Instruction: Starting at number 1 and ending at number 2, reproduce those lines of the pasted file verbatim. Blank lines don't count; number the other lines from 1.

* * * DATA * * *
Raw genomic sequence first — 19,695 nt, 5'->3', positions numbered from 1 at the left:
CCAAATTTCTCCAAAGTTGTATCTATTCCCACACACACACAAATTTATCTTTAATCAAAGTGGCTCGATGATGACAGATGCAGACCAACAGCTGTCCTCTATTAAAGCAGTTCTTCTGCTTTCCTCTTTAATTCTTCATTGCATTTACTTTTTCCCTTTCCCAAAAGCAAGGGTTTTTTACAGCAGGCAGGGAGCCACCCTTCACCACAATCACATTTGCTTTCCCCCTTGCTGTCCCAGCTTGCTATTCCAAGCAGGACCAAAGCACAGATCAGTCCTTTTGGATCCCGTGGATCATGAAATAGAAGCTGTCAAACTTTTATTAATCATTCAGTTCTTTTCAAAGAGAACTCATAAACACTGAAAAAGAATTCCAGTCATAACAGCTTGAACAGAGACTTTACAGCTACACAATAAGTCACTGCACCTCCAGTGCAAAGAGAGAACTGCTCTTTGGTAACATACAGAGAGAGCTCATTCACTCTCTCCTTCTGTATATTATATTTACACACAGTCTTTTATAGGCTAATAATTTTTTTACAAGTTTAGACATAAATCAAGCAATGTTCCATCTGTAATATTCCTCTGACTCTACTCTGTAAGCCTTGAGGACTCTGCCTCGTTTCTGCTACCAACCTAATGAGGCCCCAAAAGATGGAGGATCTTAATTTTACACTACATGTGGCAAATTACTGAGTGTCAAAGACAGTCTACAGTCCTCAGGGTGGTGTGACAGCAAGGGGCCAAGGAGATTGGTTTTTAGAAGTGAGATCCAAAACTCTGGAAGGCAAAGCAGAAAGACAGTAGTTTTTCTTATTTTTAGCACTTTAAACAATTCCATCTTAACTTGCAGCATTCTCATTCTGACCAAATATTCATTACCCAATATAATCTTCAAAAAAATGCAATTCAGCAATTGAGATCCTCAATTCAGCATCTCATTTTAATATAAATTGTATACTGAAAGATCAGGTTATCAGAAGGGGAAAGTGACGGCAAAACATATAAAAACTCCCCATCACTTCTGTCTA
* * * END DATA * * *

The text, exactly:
Raw genomic sequence first — 19,695 nt, 5'->3', positions numbered from 1 at the left:
CCAAATTTCTCCAAAGTTGTATCTATTCCCACACACACACAAATTTATCTTTAATCAAAGTGGCTCGATGATGACAGATGCAGACCAACAGCTGTCCTCTATTAAAGCAGTTCTTCTGCTTTCCTCTTTAATTCTTCATTGCATTTACTTTTTCCCTTTCCCAAAAGCAAGGGTTTTTTACAGCAGGCAGGGAGCCACCCTTCACCACAATCACATTTGCTTTCCCCCTTGCTGTCCCAGCTTGCTATTCCAAGCAGGACCAAAGCACAGATCAGTCCTTTTGGATCCCGTGGATCATGAAATAGAAGCTGTCAAACTTTTATTAATCATTCAGTTCTTTTCAAAGAGAACTCATAAACACTGAAAAAGAATTCCAGTCATAACAGCTTGAACAGAGACTTTACAGCTACACAATAAGTCACTGCACCTCCAGTGCAAAGAGAGAACTGCTCTTTGGTAACATACAGAGAGAGCTCATTCACTCTCTCCTTCTGTATATTATATTTACACACAGTCTTTTATAGGCTAATAATTTTTTTACAAGTTTAGACATAAATCAAGCAATGTTCCATCTGTAATATTCCTCTGACTCTACTCTGTAAGCCTTGAGGACTCTGCCTCGTTTCTGCTACCAACCTAATGAGGCCCCAAAAGATGGAGGATCTTAATTTTACACTACATGTGGCAAATTACTGAGTGTCAAAGACAGTCTACAGTCCTCAGGGTGGTGTGACAGCAAGGGGCCAAGGAGATTGGTTTTTAGAAGTGAGATCCAAAACTCTGGAAGGCAAAGCAGAAAGACAGTAGTTTTTCTTATTTTTAGCACTTTAAACAATTCCATCTTAACTTGCAGCATTCTCATTCTGACCAAATATTCATTACCCAATATAATCTTCAAAAAAATGCAATTCAGCAATTGAGATCCTCAATTCAGCATCTCATTTTAATATAAATTGTATACTGAAAGATCAGGTTATCAGAAGGGGAAAGTGACGGCAAAACATATAAAAACTCCCCATCACTTCTGTCTA